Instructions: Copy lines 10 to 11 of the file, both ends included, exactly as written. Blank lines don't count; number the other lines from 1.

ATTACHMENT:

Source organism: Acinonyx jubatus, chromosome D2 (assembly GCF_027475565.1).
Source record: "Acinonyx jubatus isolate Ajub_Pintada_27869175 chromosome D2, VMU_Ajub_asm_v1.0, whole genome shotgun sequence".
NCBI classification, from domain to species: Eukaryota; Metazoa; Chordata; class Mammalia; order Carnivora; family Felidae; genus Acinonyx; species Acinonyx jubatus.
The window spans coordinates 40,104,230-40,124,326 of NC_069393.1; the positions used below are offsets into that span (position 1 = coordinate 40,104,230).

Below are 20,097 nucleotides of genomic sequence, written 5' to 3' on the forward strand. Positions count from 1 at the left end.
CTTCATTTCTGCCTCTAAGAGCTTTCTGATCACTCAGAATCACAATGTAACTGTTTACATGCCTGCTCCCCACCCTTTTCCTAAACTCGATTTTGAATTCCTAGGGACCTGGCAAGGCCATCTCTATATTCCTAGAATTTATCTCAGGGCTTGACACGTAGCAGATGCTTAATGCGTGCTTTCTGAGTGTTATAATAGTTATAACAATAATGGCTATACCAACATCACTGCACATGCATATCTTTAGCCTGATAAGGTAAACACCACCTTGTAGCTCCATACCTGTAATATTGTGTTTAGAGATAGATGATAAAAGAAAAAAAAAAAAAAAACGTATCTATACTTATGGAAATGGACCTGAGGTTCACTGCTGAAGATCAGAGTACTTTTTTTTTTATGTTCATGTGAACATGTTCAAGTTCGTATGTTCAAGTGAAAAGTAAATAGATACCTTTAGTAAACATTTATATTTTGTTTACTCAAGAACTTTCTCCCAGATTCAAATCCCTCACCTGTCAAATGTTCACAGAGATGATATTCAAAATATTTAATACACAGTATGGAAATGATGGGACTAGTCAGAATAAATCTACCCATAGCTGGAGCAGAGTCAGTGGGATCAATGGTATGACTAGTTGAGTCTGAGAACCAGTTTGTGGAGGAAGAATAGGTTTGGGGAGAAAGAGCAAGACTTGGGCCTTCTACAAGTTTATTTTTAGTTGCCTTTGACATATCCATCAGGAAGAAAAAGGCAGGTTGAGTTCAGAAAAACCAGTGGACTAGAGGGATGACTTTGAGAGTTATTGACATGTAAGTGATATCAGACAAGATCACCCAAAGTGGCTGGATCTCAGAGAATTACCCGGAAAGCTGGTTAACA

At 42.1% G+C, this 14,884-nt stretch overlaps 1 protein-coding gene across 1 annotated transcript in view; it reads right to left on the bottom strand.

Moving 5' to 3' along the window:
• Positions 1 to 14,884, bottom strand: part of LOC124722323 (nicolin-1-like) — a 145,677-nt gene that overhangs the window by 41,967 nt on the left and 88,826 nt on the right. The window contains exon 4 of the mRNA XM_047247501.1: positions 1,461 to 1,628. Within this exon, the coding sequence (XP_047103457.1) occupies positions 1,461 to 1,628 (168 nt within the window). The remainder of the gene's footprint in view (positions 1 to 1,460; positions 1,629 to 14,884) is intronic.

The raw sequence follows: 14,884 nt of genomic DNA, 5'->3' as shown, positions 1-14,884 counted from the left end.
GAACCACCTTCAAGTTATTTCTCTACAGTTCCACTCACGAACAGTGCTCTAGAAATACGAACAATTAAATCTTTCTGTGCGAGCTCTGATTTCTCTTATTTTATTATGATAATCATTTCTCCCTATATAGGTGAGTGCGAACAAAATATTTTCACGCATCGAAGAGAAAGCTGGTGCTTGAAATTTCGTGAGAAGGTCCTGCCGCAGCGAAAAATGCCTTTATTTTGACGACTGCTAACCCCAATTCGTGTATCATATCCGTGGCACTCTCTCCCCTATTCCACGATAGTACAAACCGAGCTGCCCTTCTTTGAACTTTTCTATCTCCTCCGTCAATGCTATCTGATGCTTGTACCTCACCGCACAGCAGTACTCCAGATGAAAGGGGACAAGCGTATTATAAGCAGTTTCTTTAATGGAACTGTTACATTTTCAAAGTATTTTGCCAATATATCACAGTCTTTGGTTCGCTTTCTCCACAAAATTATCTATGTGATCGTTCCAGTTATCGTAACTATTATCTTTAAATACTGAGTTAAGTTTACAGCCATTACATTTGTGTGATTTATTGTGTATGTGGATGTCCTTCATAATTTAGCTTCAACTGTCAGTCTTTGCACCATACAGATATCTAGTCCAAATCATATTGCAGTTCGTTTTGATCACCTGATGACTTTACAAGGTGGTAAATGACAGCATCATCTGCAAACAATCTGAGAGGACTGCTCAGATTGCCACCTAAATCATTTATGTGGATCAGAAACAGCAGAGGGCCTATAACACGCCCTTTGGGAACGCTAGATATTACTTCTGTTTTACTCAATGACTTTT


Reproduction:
The raw sequence follows: 14,884 nt of genomic DNA, 5'->3' as shown, positions 1-14,884 counted from the left end.
GAACCACCTTCAAGTTATTTCTCTACAGTTCCACTCACGAACAGTGCTCTAGAAATACGAACAATTAAATCTTTCTGTGCGAGCTCTGATTTCTCTTATTTTATTATGATAATCATTTCTCCCTATATAGGTGAGTGCGAACAAAATATTTTCACGCATCGAAGAGAAAGCTGGTGCTTGAAATTTCGTGAGAAGGTCCTGCCGCAGCGAAAAATGCCTTTATTTTGACGACTGCTAACCCCAATTCGTGTATCATATCCGTGGCACTCTCTCCCCTATTCCACGATAGTACAAACCGAGCTGCCCTTCTTTGAACTTTTCTATCTCCTCCGTCAATGCTATCTGATGCTTGTACCTCACCGCACAGCAGTACTCCAGATGAAAGGGGACAAGCGTATTATAAGCAGTTTCTTTAATGGAACTGTTACATTTTCAAAGTATTTTGCCAATATATCACAGTCTTTGGTTCGCTTTCTCCACAAAATTATCTATGTGATCGTTCCAGTTATCGTAACTATTATCTTTAAATACTGAGTTAAGTTTACAGCCATTACATTTGTGTGATTTATTGTGTATGTGGATGTCCTTCATAATTTAGCTTCAACTGTCAGTCTTTGCACCATACAGATATCTAGTCCAAATCATATTGCAGTTCGTTTTGATCACCTGATGACTTTACAAGGTGGTAAATGACAGCATCATCTGCAAACAATCTGAGAGGACTGCTCAGATTGCCACCTAAATCATTTATGTGGATCAGAAACAGCAGAGGGCCTATAACACGCCCTTTGGGAACGCTAGATATTACTTCTGTTTTACTCAATGACTTTT